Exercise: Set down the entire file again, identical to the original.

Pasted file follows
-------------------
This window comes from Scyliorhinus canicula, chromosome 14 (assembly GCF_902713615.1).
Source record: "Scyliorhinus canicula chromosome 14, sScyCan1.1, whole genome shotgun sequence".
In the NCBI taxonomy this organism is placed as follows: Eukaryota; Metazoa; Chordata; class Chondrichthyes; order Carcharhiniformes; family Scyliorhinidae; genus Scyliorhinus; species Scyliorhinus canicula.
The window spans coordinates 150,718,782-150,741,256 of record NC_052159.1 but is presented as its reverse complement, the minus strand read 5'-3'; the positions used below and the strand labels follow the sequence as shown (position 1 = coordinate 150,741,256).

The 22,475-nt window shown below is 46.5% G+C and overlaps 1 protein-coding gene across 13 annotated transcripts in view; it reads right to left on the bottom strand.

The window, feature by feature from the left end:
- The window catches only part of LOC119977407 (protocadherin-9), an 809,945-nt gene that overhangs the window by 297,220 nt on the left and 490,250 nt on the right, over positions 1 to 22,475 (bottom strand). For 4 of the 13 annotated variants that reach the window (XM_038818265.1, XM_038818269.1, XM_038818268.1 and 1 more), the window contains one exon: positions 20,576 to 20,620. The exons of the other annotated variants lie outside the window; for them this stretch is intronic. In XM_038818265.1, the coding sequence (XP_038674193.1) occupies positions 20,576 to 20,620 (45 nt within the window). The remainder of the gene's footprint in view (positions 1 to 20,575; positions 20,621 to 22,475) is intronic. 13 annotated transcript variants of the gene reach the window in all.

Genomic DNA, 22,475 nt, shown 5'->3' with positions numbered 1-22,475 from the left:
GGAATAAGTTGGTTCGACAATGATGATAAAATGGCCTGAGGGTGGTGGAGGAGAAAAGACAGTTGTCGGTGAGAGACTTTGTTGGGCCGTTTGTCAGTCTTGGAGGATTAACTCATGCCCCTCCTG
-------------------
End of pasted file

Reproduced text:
This window comes from Scyliorhinus canicula, chromosome 14 (assembly GCF_902713615.1).
Source record: "Scyliorhinus canicula chromosome 14, sScyCan1.1, whole genome shotgun sequence".
In the NCBI taxonomy this organism is placed as follows: Eukaryota; Metazoa; Chordata; class Chondrichthyes; order Carcharhiniformes; family Scyliorhinidae; genus Scyliorhinus; species Scyliorhinus canicula.
The window spans coordinates 150,718,782-150,741,256 of record NC_052159.1 but is presented as its reverse complement, the minus strand read 5'-3'; the positions used below and the strand labels follow the sequence as shown (position 1 = coordinate 150,741,256).

The 22,475-nt window shown below is 46.5% G+C and overlaps 1 protein-coding gene across 13 annotated transcripts in view; it reads right to left on the bottom strand.

The window, feature by feature from the left end:
- The window catches only part of LOC119977407 (protocadherin-9), an 809,945-nt gene that overhangs the window by 297,220 nt on the left and 490,250 nt on the right, over positions 1 to 22,475 (bottom strand). For 4 of the 13 annotated variants that reach the window (XM_038818265.1, XM_038818269.1, XM_038818268.1 and 1 more), the window contains one exon: positions 20,576 to 20,620. The exons of the other annotated variants lie outside the window; for them this stretch is intronic. In XM_038818265.1, the coding sequence (XP_038674193.1) occupies positions 20,576 to 20,620 (45 nt within the window). The remainder of the gene's footprint in view (positions 1 to 20,575; positions 20,621 to 22,475) is intronic. 13 annotated transcript variants of the gene reach the window in all.

Genomic DNA, 22,475 nt, shown 5'->3' with positions numbered 1-22,475 from the left:
GGAATAAGTTGGTTCGACAATGATGATAAAATGGCCTGAGGGTGGTGGAGGAGAAAAGACAGTTGTCGGTGAGAGACTTTGTTGGGCCGTTTGTCAGTCTTGGAGGATTAACTCATGCCCCTCCTG